Students from Nordic countries are members of the Norwegian National Insurance Scheme and are entitled to health services under the Norwegian National Insurance Act; these students do not have to verify their eligibility with a European Health Insurance Card.

Students from the EEA or Switzerland who are covered in their home countries are entitled to emergency treatment and essential health services covered under their European Health Insurance Card. Students without this card should obtain private insurance to cover other medical expenses.

Other students are automatically insured under the Norwegian Health Insurance Scheme if their studies will last for more than one year. Students planning to study for less than one year must apply for membership in the scheme. Students without membership in the scheme should obtain health insurance from their home country.

In addition, some institutions provide health care, so students should be sure to check these options.

About Norway

Steeped in Viking history and home to the most beautiful fjords in the world, the Kingdom of Norway continues to rank high on lists of the most prosperous and happiest countries in the world. Norway is a constitutional monarchy bordered land-wise by Sweden, Finland, Russia and Denmark. It also shares maritime borders with Greenland, Iceland, Russia, the United Kingdom and Sweden via the Barents Sea, the Norwegian Sea and the North Sea. Norway is fourth in the world regarding per capita income and recently held top ranking on the Human Development Index. Additionally, Norway has been designated by the Democracy Index to be the most democratic country globally. Useful Facts About Norway • Established in 1000 AD, Oslo is the capital of Norway and the economic/government capital as well. • Norway is rich in natural gas, petroleum, seafood, minerals and fresh water reserves, all contributing factors to its ability to offer subsidized higher education, universal health care, an excellent social security system and consistently low unemployment rates. • Although Norway is not a member of the European Union, it maintains close ties with the EU. Norway is also a founding member of NATO, the WTO, the Council of Europe and the EEA (European Economic Area). • Norway has two official languages: Bokmal Norwegian and Nynorsk Norwegian. Bokmal is spoken by the majority of Norwegians while Nynorsk is spoken by Finnish and Sami-speaking minorities. • The Norwegian Krone (plural Kroner) is the country's currency unit. Six Kroner equals $1 USD and one euro equals eight Kroner. What is the Law system in the Country? Norway's court system is similar to the U.S. court system. District courts have the least power, followed by the Appeals Court and t he Supreme Court. Judges presiding over appeal and district courts can be one of three types of judges: professional judges, lay judges or co-judges. Professional judges are qualified lawyers who have gained legal experience through years of defending or prosecuting individuals in Norway courts. Lay and co-judges are non-lawyers who have been appointed to a position as judge in a district or appeals court.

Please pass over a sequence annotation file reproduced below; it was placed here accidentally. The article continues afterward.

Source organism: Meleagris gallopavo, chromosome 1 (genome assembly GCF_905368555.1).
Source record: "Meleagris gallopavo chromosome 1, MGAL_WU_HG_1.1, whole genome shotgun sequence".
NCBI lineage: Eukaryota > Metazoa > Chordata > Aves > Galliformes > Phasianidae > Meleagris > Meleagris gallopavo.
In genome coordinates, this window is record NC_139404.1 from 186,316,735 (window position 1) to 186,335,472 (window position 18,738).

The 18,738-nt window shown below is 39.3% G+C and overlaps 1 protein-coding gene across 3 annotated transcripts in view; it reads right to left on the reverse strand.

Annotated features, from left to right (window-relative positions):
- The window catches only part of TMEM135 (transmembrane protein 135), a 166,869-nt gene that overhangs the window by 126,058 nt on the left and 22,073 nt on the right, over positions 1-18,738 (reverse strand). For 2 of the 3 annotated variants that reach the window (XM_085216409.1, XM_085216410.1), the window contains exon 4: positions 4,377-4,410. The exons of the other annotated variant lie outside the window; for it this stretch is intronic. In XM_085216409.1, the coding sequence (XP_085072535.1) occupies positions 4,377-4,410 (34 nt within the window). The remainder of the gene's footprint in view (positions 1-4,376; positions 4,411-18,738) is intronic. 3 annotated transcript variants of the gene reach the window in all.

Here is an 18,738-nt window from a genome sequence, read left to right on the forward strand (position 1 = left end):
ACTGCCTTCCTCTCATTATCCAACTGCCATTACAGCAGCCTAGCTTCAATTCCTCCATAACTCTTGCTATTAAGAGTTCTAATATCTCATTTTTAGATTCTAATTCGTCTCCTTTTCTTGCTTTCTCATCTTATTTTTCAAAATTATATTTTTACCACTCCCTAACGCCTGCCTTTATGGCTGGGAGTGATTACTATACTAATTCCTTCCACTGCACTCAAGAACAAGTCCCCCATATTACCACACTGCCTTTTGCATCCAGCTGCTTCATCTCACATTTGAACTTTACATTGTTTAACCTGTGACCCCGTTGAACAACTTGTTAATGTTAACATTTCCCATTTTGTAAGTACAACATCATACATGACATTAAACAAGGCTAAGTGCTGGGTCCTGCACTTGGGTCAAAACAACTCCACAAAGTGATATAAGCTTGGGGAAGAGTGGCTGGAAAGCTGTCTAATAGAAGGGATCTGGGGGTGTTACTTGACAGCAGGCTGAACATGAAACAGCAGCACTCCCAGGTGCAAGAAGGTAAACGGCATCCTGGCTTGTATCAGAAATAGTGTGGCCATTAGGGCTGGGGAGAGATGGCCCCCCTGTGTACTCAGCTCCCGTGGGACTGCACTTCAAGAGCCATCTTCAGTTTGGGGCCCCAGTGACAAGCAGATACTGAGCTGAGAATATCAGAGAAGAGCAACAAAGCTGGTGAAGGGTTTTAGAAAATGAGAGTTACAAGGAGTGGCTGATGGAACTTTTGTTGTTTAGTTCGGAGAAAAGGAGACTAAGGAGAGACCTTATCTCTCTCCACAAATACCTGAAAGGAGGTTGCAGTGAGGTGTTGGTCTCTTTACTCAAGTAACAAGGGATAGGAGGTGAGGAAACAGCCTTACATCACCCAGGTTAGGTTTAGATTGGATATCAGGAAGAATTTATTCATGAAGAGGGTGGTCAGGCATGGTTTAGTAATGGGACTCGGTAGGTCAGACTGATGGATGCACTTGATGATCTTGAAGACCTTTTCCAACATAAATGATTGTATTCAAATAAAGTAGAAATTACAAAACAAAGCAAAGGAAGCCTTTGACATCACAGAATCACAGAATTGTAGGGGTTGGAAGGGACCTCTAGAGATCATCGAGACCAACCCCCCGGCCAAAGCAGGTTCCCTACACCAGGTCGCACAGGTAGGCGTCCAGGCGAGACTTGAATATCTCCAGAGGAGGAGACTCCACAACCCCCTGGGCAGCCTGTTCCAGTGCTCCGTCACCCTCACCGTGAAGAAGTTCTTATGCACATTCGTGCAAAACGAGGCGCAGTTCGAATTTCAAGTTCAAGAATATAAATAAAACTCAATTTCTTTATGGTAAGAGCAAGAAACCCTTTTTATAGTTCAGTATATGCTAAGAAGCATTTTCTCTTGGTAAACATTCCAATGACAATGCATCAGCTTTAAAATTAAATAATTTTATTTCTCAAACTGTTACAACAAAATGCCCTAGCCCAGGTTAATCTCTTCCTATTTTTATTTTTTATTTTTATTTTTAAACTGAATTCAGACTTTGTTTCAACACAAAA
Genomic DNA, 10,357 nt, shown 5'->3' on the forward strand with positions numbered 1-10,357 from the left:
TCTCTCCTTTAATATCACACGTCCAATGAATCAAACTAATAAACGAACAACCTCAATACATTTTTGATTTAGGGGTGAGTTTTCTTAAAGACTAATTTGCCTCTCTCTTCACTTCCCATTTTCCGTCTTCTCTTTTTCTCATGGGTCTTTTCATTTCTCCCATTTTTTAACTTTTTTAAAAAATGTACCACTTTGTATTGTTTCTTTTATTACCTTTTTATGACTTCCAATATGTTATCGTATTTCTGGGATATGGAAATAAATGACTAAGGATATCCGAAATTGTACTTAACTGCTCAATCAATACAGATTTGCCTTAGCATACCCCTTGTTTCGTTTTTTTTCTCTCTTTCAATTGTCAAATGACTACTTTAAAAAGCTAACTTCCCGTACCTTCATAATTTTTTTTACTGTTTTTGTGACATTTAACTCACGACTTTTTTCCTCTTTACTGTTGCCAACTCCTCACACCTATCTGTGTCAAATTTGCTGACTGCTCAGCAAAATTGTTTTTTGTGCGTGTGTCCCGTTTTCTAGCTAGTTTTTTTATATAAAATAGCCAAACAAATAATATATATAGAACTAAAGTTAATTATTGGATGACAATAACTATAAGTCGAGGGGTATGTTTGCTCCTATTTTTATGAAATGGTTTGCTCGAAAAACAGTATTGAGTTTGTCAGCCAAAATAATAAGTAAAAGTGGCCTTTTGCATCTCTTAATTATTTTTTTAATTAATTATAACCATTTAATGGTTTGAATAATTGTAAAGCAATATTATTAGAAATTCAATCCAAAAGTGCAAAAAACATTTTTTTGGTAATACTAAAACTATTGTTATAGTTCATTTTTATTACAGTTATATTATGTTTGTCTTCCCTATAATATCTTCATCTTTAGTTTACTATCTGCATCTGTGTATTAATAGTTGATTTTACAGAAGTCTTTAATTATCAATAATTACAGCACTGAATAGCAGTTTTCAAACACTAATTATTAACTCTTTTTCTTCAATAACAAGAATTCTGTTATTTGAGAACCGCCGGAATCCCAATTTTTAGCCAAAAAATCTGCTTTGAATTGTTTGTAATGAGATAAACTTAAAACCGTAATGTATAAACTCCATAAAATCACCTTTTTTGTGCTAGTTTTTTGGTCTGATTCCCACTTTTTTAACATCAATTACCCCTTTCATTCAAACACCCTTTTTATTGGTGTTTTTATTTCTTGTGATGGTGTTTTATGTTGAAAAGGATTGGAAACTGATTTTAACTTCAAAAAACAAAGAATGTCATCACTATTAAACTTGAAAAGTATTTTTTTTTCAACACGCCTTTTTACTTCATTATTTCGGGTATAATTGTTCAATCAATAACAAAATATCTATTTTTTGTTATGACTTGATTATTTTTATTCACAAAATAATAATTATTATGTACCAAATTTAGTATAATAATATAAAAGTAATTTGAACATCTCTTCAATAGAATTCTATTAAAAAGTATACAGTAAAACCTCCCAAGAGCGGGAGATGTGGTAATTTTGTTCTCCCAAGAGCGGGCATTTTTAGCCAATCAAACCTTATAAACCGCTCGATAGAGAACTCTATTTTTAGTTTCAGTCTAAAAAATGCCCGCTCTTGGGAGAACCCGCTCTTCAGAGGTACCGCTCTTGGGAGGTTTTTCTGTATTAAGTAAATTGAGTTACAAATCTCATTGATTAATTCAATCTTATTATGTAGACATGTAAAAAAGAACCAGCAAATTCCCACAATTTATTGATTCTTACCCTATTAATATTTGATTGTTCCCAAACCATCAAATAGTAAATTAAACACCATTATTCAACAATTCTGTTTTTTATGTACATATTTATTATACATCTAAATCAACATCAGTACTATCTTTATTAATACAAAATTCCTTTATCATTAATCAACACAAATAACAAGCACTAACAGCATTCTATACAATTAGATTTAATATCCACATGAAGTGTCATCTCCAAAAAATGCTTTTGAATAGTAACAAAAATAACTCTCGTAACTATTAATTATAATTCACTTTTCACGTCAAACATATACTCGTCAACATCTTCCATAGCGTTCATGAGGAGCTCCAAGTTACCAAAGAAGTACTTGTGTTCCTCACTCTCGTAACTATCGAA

News and Articles

Read about important educational news, career information, and student experiences.

$circle $radio_button_unchecked $circle $radio_button_unchecked